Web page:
You are not permitted to download, save or email this image. Visit image gallery to purchase the image.
The Law Commission has recommended that all publicly funded agencies should be subject to official information requests, including courts, universities and boards of trustees.
The commission has made more than 100 recommendations in "The Public's Right to Know", a review of the Official Information Act (OIA) which was tabled at Parliament yesterday.
Lead commissioner for the report Prof John Burrows said main principles of the 30-year-old Act were sound, but it needed to be upgraded for the digital age.
The review included asking which bodies should be subject to official information requests.
He recommended legislation should capture any agency, institution or government-related office run with public money.
"We think there's a case now for saying if a body is receiving public funding and is performing a public function it should be accountable under the OIA," he said.
This meant state schools, universities and courts would be accountable to the rules of the Act.
If the recommendation was adopted, the public would be able to request information on how a political party spent its taxpayer money, because Parliamentary Services would fall under the new rules.
Prof Burrows said it was difficult to know which agencies were accountable to official information legislation, and a public register should be created.
The Law Commission said several major changes in the past three decades had prompted the need for a legislation change.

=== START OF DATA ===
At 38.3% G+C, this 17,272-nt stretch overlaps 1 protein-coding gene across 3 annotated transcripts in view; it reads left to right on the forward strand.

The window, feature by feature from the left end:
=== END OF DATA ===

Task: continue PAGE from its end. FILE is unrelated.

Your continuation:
The internet era had made it possible to release vast amounts of information, the public were increasingly demanding more information from central and local government, and the State was more involved in commercial operations.
Prof Burrows said the commission was recommending that government agencies became more proactive in releasing information.
This saved the public the need to ask for information, reduced the hassle of responding to individual requests, and ensured more people had access to it.
"In the modern age, this is surely the way to go and should be encouraged," Prof Burrows said.
The commission called for a new oversight body which looked after policy, development, and performance reviews.
At present, the Ombudsman was in charge of investigating complaints under the Act, but did not have any wider responsibilities.
"Currently, the OIA has no champion," Prof Burrows said.
An information commissioner could be created, who would perform a similar role to the Privacy Commissioner or Human Rights Commissioner.
The commission acknowledged that there might not be an appetite for a new government agency in a tough economic climate.
The review also recommended re-drafting some of the grounds for withholding information - such as "good government" and "commercial sensitivity" - which were unclear.
It would also adjust the grounds for refusing requests which imposed too great a workload on agencies.
Prof Burrows said the commission had been told of OIA requests which had taken 300 hours, or seven weeks, to process.
The Justice Ministry and Department of Internal Affairs would consider the recommendations, and were expected to act on them within six months.